It can't be as bad as the last time, when he had to explain to 4 1/2-year-old Brooke that she wouldn't be coming to Fenway Park anymore to see Wally, or her friends that gathered nightly in the Sox family room.
It won't be like the first time it happened with the Red Sox, either, when he'd just made arrangements to have his car shipped up to Boston from Texas and discovered he wouldn't be here when it arrived.
The apartment in Braintree, the one he leased, gave up, then took back before his 30 days were up, at least it won't be like last week, when he slept on the floor without a stick of furniture in the place.
And Christine? She'll offer a comforting word - his wife always has - but he's seen the light dim in eyes that once shined with excitement but now try to mask the disappointment. At least they'll have big-league insurance coverage until Opening Day next year - one day this season in the big leagues and you qualify - and if the bills need to be sent to another forwarding address, hey, they've been down that road together many times.
This is what it is like to be Bryan Corey, the Red Sox pitcher designated for assignment yesterday, but it could be any one of scores of ballplayers who find themselves trapped in a netherworld that offers tantalizing glimpses of a place almost too fabulous to imagine, then just as quickly snatches them away.
They're antiseptic terms for procedural moves in baseball - designated for assignment, placed on waivers, outrighted, released - but in the end, they usually all wind up meaning the same thing. Getting your heart ripped out. Bryan Corey has been with the Red Sox less than two years, and this is his third DFA, second in less than a month.
Bryan Corey is 34 now. He has pitched in Jamestown, N.Y., and Fayetteville, Ark., Toledo and Tucson and Sacramento, Portland, Las Vegas and Albuquerque, Japan, and Mexico, and for too few days in the big leagues. He has been in nine big-league organizations, two of them twice. He has been passed over too many times to remember, has been the last man cut by too many teams, and has had just enough cups of coffee in the big leagues in 13 years to add up to one year of major-league service time.
Feel sorry for him? That's the last thing he would want. A little understanding, maybe, that there's a huge difference between the big-league life lived by Manny and Papi and 'Tek and Schill, and the one lived by Bryan Corey and the many like him inhabiting the periphery of the game, here one day, a line of small type in the newspaper the next.
"We're not all millionaires," he said the other morning in Tropicana Field. "I have a nice life, a comfortable life - well, somewhat comfortable."
The other night, when he was standing in that empty apartment he'd reupped on because he'd decided he'd pitch in Pawtucket again - and the call came to fly to Tampa to join the Sox the next day - all he could do was laugh and laugh.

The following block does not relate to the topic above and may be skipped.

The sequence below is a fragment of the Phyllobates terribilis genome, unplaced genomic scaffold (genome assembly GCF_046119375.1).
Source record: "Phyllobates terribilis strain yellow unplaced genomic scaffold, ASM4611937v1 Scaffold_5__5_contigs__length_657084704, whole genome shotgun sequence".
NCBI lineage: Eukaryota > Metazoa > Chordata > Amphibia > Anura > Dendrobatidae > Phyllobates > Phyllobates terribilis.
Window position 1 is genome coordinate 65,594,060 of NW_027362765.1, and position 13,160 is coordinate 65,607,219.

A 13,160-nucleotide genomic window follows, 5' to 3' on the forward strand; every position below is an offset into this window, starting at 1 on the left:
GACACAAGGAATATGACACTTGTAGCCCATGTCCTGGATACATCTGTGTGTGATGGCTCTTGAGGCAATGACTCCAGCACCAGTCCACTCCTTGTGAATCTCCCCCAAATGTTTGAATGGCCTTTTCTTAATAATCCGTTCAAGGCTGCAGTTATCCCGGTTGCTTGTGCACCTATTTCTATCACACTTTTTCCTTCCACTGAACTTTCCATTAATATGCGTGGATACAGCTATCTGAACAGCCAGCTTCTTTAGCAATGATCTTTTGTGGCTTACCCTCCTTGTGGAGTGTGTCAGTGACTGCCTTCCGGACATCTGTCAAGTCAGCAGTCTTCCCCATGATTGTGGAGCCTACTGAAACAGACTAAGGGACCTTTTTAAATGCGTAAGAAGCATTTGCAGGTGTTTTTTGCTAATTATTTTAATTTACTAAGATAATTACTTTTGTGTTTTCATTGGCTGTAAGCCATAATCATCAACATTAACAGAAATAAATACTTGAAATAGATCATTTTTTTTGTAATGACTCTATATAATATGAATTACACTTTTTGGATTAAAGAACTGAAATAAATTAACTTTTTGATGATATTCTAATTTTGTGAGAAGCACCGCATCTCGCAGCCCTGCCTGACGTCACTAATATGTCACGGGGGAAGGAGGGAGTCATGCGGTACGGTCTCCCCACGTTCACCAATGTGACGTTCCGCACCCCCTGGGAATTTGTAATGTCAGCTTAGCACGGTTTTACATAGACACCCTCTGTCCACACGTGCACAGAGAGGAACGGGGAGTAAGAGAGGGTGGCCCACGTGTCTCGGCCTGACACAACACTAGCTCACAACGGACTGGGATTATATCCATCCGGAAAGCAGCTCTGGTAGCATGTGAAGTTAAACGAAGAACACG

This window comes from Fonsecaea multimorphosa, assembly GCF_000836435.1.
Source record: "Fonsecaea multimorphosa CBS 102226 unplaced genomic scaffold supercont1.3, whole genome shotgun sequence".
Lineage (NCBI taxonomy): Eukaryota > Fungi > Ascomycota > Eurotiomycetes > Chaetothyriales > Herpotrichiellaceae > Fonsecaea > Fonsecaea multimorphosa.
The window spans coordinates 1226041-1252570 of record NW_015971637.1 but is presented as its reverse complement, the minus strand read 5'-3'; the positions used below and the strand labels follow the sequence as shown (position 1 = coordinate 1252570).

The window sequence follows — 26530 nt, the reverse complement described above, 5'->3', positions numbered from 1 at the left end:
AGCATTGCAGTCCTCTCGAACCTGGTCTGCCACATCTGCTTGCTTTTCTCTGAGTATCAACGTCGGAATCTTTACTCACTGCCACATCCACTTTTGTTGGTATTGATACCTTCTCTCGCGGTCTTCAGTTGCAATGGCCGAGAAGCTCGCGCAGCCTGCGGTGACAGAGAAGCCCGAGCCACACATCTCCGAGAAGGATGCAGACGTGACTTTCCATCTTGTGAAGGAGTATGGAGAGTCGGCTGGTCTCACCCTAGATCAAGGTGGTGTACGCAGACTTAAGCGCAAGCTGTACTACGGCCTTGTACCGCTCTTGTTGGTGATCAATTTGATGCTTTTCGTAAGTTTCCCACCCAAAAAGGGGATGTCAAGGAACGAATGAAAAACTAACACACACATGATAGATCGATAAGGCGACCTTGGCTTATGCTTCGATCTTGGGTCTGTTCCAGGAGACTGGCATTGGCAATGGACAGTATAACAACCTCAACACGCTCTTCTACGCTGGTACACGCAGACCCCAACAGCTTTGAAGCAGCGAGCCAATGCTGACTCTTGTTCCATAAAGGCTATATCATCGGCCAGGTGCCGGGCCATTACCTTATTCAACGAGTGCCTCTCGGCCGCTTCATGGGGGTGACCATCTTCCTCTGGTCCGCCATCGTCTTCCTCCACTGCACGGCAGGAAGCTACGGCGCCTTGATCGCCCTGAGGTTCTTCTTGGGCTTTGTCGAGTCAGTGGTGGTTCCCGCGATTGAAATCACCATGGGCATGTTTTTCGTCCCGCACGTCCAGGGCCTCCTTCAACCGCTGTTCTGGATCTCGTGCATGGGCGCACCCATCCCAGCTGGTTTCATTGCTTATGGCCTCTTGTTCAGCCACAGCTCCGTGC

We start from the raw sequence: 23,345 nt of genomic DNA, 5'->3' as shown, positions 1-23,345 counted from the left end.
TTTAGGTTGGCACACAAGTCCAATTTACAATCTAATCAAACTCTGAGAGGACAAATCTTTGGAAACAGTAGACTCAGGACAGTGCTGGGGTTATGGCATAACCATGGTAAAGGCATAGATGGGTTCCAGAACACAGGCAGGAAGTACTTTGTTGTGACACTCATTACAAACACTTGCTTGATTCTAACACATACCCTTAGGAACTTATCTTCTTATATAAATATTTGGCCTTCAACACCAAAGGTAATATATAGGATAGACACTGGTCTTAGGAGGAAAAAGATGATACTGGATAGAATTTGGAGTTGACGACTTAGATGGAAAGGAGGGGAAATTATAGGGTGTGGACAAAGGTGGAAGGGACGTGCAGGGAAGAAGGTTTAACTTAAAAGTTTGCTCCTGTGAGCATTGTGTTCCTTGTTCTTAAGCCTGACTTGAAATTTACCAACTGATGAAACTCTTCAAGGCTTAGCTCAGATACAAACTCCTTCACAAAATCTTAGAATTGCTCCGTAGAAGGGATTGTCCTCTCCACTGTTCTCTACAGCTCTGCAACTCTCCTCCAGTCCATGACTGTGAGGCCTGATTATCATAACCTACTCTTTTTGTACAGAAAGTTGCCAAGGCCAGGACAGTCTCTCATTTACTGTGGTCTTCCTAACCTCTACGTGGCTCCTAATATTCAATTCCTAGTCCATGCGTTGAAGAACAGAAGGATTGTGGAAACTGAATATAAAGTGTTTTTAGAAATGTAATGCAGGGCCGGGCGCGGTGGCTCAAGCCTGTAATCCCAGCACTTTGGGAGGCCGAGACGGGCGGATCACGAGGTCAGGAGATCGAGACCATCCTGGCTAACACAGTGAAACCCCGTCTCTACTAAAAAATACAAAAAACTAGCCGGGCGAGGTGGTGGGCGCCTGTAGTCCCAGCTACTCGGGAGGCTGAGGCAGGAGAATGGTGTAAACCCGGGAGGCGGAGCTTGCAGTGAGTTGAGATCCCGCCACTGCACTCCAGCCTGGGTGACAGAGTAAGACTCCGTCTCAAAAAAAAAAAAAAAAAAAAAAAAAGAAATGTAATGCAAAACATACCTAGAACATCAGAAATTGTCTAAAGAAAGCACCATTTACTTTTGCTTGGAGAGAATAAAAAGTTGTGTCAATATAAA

"The last place I thought I'd be," he said. "Especially this quick."
Think about it. He'd rented the place at the end of spring training, gambling that this time he was going to stick with the Sox. Then came word he had been designated, and he figured he'd be traded or picked up on waivers, so he gave his notice. No trade, no waivers, he decided he'd sign a minor league deal with the PawSox, so he was scrambling to get the utilities put back in his name, his furniture retrieved from a buddy's house where he'd stored it, and then the call saying, we want you back.
Shoot, it was too late to drive back to the hotel he'd been staying at in Pawtucket, so he just sacked out on the floor, drove to Pawtucket in the morning to fetch his baseball stuff, then boarded a flight to Tampa.
Where he spent three whole days in the big leagues, pitching once, then was designated again.
Maybe this time he'll get traded. The season is almost a month old now, teams have a better sense of what they need. Maybe he'll get picked up on waivers. Or maybe it'll be the same thing all over again. Bryan Corey will either accept being outrighted to Pawtucket, like Kyle Snyder was, or he'll declare free agency, look at other opportunities, and decide he'll go back to Pawtucket and bide his time again.
"It's tough," he said, "and how can I say this, but I'm almost getting used to this. Every year it seems to be something."
His gut told him he was in trouble the last time, after getting lit up in back-to-back relief outings just when it seemed he had the team won. When he didn't get traded, his gut told him he'd clear waivers, too, and then he stayed up all night, studying rosters, trying to figure out what team might give him the best shot at getting back to the big leagues.
In the end, he decided to take a minor league deal with the Red Sox.
"This organization has been good to me," he said. "I've got a ring here. I know there are some people in here who like me. That carries a lot of weight for me."
He believes that if just once he got the chance to stick with a team for an entire summer, a team that didn't wish he was 6 feet 4 inches instead of an even 6 feet, and let him relax instead of forever looking over his shoulder, he could put up the numbers. The ones who don't give up, that's what they all believe.
And Christine, as she did last summer, will put Brooke on a plane to her grandmother's, pack up the car with their two dogs, and make the drive across country from Arizona to wherever her husband is. "She's the unsung hero," he said. "Without her I wouldn't have a chance of being where I am."
For now, he'll wait for the phone to ring.
"There probably aren't that many people who have gone through as much as I have in my career," he said. "I just need to be given an opportunity, but you got to earn that opportunity. You've got to pitch."
Gordon Edes can be reached at firstname.lastname@example.org.